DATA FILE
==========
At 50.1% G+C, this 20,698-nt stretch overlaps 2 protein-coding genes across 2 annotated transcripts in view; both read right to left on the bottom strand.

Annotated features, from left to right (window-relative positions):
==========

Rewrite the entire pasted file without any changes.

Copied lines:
At 50.1% G+C, this 20,698-nt stretch overlaps 2 protein-coding genes across 2 annotated transcripts in view; both read right to left on the bottom strand.

Annotated features, from left to right (window-relative positions):